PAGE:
In Mozambique, data quality continues to be a major challenge for many facility- and community-based programs. JSI has been working closely with the country’s Ministry of Health to identify gaps in data collection and reporting so as to produce accurate, timely, and precise data. This is critical for health workers to make decisions about patient care and for broader health system actors to evaluate new and ongoing programs and ensure appropriate drug stocks.
In 2013, JSI began assessing the quality of the data collected on six key indicators related to HIV by performing data quality assessments at health facilities in Mozambique. These assessments evaluate data collected at the facility level and compare recorded data to data captured at the national level in order to determine discrepancies and improve overall data quality.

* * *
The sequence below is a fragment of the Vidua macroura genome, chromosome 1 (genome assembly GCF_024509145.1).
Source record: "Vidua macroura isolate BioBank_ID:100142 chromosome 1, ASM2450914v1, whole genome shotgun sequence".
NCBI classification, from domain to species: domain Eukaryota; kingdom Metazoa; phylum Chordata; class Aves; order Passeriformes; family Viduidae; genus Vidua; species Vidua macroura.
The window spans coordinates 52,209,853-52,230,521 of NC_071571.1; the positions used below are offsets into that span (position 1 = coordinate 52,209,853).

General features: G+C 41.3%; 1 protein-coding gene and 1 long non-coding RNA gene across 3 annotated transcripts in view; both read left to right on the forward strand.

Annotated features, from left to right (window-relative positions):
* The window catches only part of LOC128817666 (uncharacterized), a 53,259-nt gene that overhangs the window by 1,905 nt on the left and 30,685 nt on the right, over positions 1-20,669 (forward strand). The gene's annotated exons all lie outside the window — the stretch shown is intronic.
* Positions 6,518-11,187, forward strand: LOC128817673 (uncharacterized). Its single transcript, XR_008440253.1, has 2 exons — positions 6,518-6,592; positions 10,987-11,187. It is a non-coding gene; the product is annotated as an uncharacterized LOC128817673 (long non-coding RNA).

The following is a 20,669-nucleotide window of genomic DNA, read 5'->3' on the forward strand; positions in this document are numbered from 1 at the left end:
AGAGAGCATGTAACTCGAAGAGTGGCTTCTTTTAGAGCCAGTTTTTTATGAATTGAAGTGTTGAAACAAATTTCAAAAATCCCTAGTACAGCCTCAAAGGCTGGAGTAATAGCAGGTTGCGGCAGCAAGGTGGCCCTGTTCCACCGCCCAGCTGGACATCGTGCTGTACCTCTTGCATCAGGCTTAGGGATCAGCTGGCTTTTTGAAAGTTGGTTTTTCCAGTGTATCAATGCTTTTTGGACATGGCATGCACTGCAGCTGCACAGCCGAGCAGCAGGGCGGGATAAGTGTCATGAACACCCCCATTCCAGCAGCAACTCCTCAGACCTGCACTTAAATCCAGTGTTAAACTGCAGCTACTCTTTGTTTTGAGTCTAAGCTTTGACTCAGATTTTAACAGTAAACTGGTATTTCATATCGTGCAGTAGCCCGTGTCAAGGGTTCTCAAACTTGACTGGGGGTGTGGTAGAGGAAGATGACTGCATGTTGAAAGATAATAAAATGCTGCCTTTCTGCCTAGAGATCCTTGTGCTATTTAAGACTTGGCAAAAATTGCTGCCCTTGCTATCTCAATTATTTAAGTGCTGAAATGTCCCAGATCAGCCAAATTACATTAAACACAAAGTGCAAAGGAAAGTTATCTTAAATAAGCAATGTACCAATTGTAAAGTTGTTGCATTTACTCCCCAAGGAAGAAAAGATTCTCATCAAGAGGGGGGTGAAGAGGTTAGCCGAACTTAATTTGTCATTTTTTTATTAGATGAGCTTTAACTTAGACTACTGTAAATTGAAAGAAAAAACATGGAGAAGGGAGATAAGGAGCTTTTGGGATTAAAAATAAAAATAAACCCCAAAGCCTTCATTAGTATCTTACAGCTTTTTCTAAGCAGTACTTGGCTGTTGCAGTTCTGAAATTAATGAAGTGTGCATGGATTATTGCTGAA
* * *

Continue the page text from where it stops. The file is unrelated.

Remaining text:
One in three women worldwide has been beaten, coerced into sex, or otherwise abused at least once in her lifetime. And women who have experienced gender-based violence (GBV) can face up to three times greater risk for HIV compared to those who have not, according to UNAIDS. GBV is common, affecting both women and men. Children and key populations are also at high risk, and often don’t have access to the resources they need.
The future of immunization supply chains in Africa was the subject of a recent discussion hosted by JSI and PATH at the Exchange of best practices workshop on Reaching Every Community (REC); Equity and Integration of Child survival interventions in East and Southern African Countries.” JSI’s Jeff Sanderson offers examples of immunization supply chains that have been effectively transformed.
Drawing from the results-based forecasting for Mozambique’s Central de Medicamentos e Artigos Médicos (CMAM) conducted by the USAID | DELIVER PROJECT, JSI’s Brian Serumaga weighs in with recommendations on how the widely contested central medical store model can be improved.